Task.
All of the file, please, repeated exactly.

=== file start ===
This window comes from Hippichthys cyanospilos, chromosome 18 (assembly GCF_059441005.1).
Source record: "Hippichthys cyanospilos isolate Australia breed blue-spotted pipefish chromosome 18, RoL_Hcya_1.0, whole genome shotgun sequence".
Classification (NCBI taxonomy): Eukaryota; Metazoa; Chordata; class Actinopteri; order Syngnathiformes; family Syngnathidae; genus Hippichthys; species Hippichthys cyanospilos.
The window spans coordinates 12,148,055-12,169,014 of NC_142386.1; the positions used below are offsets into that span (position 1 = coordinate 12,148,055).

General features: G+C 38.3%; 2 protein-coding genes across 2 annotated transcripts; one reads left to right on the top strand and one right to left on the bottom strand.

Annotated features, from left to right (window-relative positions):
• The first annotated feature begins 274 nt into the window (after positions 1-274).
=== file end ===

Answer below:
This window comes from Hippichthys cyanospilos, chromosome 18 (assembly GCF_059441005.1).
Source record: "Hippichthys cyanospilos isolate Australia breed blue-spotted pipefish chromosome 18, RoL_Hcya_1.0, whole genome shotgun sequence".
Classification (NCBI taxonomy): Eukaryota; Metazoa; Chordata; class Actinopteri; order Syngnathiformes; family Syngnathidae; genus Hippichthys; species Hippichthys cyanospilos.
The window spans coordinates 12,148,055-12,169,014 of NC_142386.1; the positions used below are offsets into that span (position 1 = coordinate 12,148,055).

General features: G+C 38.3%; 2 protein-coding genes across 2 annotated transcripts; one reads left to right on the top strand and one right to left on the bottom strand.

Annotated features, from left to right (window-relative positions):
• The first annotated feature begins 274 nt into the window (after positions 1-274).